Key learning points
- The White House Office of Science and Technology Policy has released a detailed report on the potential environmental impacts of various blockchain consensus mechanisms.
- While it has been widely reported that the White House wants to ban Proof-of-Work mining, the actual text of the document tells a different story.
- The report can be more accurately described as a cost-benefit analysis, focusing heavily on the idea that the value provided by distributed ledger technology could be greater than its cost – it simply recognizes that the costs are real.
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The White House drew the ire of crypto enthusiasts everywhere on Wednesday after it released a report on the climatic impact of blockchain technology. While it was widely circulated that the report recommends banning proof-of-work consensus mechanisms, Crypto briefing took the time to read it and see what it really says.
Is the White House Planning a Proof-of-Work Ban?
Does the White House Want to Ban Proof-of-Work Mining? It doesn’t seem so, despite what many crypto enthusiasts have said.
The White House Office of Science and Technology Policy infuriated the crypto community Thursday after it released a report to guide policymakers in considering the environmental costs and benefits of blockchain technology. The report, titled “Climate and Energy Implications of Crypto Assets in the United States,” is the first in a series of multi-agency policy reports ordered by President Biden in March.
It has caused quite a stir in the hours since its release.
While the report is comprehensive and expertly researched, it has been widely condemned by the crypto community. Reaction on social media has been swift and outraged, with critics targeting one paragraph in the 46-page document:
“The Environmental Protection Agency (EPA), the Department of Energy (DOE) and other federal agencies should provide technical assistance and begin a collaborative process with states, communities, the crypto asset industry and others to establish effective, evidence-based environmental performance standards for the responsible design, development and use of environmentally responsible crypto asset technologies. These should include standards for very low energy intensities, low water consumption, low noise generation, clean energy use by operators, and standards that tighten over time for additional carbon-free generation to match or compensate for the additional electricity load of these facilities. exceed. Should these measures prove ineffective in mitigating the impact, the government should examine executive action, and Congress may consider legislation, to limit or restrict the use of high-energy-intensity consensus mechanisms for crypto-asset mining. to eliminate.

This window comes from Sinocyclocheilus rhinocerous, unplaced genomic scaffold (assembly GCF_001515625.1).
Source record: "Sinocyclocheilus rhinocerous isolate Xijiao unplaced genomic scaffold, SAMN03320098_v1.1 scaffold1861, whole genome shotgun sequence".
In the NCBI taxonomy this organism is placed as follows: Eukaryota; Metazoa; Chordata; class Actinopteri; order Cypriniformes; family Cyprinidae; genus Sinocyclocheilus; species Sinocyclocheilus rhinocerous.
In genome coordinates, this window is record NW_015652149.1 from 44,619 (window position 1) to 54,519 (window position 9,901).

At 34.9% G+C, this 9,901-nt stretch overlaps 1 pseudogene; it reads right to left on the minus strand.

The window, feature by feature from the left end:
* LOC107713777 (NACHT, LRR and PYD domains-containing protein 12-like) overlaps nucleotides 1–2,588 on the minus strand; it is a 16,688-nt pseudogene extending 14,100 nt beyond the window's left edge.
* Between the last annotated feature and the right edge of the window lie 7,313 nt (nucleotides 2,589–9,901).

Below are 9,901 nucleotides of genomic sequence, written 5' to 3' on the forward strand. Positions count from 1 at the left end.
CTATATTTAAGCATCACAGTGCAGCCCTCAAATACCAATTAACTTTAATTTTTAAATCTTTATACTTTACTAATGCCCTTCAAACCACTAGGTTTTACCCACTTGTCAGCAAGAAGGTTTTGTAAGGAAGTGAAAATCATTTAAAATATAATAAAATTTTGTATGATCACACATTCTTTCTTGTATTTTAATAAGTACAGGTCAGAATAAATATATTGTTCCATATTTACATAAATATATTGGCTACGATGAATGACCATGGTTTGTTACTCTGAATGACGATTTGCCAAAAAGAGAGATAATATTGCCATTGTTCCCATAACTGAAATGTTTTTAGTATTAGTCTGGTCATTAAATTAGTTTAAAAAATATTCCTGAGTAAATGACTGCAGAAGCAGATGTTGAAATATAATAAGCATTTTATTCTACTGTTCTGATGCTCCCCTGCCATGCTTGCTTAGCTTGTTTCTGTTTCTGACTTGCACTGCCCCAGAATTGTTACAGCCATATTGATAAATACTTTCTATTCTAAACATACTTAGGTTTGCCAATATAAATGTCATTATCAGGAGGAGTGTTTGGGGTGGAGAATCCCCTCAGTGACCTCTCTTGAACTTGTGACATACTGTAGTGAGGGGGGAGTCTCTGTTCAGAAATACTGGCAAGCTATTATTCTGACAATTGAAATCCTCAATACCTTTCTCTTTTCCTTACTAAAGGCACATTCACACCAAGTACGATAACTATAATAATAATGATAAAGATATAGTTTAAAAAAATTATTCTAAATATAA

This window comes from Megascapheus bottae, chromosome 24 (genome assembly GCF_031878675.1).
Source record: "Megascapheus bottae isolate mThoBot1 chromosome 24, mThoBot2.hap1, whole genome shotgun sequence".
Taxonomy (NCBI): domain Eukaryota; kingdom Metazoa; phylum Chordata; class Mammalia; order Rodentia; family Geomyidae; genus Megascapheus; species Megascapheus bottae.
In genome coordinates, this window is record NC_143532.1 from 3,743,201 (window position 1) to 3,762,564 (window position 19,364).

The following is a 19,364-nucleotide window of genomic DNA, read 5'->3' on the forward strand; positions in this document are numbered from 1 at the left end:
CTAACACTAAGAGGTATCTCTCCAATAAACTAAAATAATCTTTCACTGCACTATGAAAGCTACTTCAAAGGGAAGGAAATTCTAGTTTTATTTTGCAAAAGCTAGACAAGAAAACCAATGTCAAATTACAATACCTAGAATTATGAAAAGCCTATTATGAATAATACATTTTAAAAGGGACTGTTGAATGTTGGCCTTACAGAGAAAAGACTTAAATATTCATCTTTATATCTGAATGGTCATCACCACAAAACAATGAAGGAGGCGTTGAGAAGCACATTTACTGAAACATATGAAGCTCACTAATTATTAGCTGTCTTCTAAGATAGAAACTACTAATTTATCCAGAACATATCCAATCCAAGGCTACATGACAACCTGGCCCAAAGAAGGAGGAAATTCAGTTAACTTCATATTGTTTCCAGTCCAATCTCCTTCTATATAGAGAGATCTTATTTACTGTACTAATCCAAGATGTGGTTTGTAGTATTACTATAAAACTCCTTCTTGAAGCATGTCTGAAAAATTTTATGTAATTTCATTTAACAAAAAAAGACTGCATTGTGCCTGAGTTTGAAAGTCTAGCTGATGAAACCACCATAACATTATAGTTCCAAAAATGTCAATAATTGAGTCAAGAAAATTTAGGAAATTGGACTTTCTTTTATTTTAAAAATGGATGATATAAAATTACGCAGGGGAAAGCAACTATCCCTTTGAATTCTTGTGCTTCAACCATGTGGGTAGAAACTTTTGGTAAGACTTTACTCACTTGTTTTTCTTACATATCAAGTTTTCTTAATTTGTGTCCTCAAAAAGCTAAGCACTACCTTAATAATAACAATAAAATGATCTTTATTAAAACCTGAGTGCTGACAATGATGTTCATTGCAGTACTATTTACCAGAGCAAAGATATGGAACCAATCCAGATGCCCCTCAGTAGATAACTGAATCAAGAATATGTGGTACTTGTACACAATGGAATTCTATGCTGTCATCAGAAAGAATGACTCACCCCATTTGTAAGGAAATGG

A quick look at Crypto Twitter reveals numerous screenshots of this section of text, mostly with the bold text highlighted above to emphasize its importance. The consensus among crypto believers is that this means the Biden administration is actively seeking to ban Proof-of-Work cryptomining, with many jumping straight to the most paranoid conclusions. “It’s not about climate change, it’s about full and complete control,” tweeted Bitcoin Magazine‘s Dylan LeClair. “Don’t give them an inch.”